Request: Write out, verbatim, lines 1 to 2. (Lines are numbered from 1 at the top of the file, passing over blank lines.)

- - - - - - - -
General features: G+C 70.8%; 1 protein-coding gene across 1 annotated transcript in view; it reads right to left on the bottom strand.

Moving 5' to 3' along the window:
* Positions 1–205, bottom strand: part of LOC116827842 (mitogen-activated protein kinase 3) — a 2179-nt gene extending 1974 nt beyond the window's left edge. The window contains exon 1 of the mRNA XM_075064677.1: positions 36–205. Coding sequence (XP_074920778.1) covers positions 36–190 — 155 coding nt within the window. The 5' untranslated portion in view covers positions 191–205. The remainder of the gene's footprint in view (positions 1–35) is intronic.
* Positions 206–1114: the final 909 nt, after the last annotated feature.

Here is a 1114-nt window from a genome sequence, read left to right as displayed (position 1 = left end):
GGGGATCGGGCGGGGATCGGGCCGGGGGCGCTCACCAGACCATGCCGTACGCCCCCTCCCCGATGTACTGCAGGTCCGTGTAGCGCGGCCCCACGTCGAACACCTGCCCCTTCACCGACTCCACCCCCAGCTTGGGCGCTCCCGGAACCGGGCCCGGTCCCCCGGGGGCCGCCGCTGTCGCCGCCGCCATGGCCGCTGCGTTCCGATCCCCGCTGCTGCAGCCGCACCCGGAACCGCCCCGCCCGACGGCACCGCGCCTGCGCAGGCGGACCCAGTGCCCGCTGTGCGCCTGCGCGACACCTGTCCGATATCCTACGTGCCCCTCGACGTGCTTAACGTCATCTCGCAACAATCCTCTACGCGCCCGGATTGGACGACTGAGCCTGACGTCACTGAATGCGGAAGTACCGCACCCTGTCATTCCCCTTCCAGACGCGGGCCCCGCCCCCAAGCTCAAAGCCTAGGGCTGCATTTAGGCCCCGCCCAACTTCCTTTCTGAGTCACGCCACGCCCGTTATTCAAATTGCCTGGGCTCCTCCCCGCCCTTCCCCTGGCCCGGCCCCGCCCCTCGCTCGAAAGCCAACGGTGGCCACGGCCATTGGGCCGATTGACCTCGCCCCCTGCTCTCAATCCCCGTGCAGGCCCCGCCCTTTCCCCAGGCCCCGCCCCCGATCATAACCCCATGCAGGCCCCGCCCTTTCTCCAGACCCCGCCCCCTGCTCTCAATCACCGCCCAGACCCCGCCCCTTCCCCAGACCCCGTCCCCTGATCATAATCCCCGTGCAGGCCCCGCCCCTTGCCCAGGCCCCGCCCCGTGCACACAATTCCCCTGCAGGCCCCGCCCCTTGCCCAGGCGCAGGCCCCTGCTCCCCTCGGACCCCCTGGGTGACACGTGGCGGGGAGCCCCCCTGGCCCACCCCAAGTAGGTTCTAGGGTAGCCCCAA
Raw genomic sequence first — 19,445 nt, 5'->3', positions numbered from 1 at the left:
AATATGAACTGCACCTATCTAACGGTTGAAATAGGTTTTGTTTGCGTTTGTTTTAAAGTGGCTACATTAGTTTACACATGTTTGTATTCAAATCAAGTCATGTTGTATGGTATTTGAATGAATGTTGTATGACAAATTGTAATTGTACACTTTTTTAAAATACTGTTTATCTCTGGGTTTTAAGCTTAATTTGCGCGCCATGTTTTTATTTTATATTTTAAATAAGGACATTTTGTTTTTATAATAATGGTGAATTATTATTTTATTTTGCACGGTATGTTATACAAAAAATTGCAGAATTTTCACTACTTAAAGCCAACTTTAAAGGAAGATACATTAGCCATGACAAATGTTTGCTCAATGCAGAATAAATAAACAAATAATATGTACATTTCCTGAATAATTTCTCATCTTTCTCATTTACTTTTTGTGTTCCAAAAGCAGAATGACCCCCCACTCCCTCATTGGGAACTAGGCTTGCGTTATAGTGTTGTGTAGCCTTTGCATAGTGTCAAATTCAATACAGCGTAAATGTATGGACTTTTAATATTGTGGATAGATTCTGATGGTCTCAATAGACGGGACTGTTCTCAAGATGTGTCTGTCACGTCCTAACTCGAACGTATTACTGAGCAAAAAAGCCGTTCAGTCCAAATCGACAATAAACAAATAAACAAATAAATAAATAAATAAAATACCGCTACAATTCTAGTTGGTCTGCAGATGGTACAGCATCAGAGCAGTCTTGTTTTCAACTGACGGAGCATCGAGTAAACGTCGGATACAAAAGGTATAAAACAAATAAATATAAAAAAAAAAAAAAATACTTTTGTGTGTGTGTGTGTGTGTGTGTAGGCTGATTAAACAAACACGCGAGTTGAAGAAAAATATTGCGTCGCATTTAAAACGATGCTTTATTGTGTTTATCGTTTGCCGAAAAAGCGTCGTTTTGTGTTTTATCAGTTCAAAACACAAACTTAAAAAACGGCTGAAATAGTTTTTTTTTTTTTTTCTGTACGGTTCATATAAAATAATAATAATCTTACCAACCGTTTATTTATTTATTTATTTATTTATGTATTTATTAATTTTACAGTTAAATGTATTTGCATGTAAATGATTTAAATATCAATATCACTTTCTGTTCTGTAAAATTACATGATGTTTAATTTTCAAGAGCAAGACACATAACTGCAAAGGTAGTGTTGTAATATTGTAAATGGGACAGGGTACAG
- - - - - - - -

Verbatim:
General features: G+C 70.8%; 1 protein-coding gene across 1 annotated transcript in view; it reads right to left on the bottom strand.

Moving 5' to 3' along the window: